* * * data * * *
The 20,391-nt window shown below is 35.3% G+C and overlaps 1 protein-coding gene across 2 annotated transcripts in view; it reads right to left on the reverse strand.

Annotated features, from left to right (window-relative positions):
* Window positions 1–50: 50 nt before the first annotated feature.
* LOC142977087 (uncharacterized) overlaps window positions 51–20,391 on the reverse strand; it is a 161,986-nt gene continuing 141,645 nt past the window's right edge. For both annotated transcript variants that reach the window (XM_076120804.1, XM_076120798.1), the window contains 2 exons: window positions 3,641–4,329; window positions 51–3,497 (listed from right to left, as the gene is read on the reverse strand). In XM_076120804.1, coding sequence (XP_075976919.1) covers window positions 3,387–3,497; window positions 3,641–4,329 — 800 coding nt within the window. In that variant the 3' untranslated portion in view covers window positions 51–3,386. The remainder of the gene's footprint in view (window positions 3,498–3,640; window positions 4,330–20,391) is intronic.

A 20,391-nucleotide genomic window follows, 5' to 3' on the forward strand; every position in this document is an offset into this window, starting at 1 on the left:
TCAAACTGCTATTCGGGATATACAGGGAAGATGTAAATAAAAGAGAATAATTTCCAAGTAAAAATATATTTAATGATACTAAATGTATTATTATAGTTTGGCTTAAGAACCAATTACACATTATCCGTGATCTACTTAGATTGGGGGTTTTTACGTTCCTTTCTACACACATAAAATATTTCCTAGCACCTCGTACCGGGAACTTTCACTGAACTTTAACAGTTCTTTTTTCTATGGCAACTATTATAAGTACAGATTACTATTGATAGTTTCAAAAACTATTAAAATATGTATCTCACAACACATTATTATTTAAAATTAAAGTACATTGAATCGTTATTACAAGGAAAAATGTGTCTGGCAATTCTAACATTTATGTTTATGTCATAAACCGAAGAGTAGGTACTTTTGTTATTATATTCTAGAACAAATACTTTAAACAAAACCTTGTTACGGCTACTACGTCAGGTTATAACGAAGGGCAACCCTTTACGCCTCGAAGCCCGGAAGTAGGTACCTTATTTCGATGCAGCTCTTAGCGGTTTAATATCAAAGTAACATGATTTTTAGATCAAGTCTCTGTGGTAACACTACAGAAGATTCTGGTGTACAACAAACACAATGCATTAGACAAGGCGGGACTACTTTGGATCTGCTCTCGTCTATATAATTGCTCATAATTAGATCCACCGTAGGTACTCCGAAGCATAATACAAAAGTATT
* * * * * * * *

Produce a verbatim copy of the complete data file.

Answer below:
The 20,391-nt window shown below is 35.3% G+C and overlaps 1 protein-coding gene across 2 annotated transcripts in view; it reads right to left on the reverse strand.

Annotated features, from left to right (window-relative positions):
* Window positions 1–50: 50 nt before the first annotated feature.
* LOC142977087 (uncharacterized) overlaps window positions 51–20,391 on the reverse strand; it is a 161,986-nt gene continuing 141,645 nt past the window's right edge. For both annotated transcript variants that reach the window (XM_076120804.1, XM_076120798.1), the window contains 2 exons: window positions 3,641–4,329; window positions 51–3,497 (listed from right to left, as the gene is read on the reverse strand). In XM_076120804.1, coding sequence (XP_075976919.1) covers window positions 3,387–3,497; window positions 3,641–4,329 — 800 coding nt within the window. In that variant the 3' untranslated portion in view covers window positions 51–3,386. The remainder of the gene's footprint in view (window positions 3,498–3,640; window positions 4,330–20,391) is intronic.

A 20,391-nucleotide genomic window follows, 5' to 3' on the forward strand; every position in this document is an offset into this window, starting at 1 on the left:
TCAAACTGCTATTCGGGATATACAGGGAAGATGTAAATAAAAGAGAATAATTTCCAAGTAAAAATATATTTAATGATACTAAATGTATTATTATAGTTTGGCTTAAGAACCAATTACACATTATCCGTGATCTACTTAGATTGGGGGTTTTTACGTTCCTTTCTACACACATAAAATATTTCCTAGCACCTCGTACCGGGAACTTTCACTGAACTTTAACAGTTCTTTTTTCTATGGCAACTATTATAAGTACAGATTACTATTGATAGTTTCAAAAACTATTAAAATATGTATCTCACAACACATTATTATTTAAAATTAAAGTACATTGAATCGTTATTACAAGGAAAAATGTGTCTGGCAATTCTAACATTTATGTTTATGTCATAAACCGAAGAGTAGGTACTTTTGTTATTATATTCTAGAACAAATACTTTAAACAAAACCTTGTTACGGCTACTACGTCAGGTTATAACGAAGGGCAACCCTTTACGCCTCGAAGCCCGGAAGTAGGTACCTTATTTCGATGCAGCTCTTAGCGGTTTAATATCAAAGTAACATGATTTTTAGATCAAGTCTCTGTGGTAACACTACAGAAGATTCTGGTGTACAACAAACACAATGCATTAGACAAGGCGGGACTACTTTGGATCTGCTCTCGTCTATATAATTGCTCATAATTAGATCCACCGTAGGTACTCCGAAGCATAATACAAAAGTATT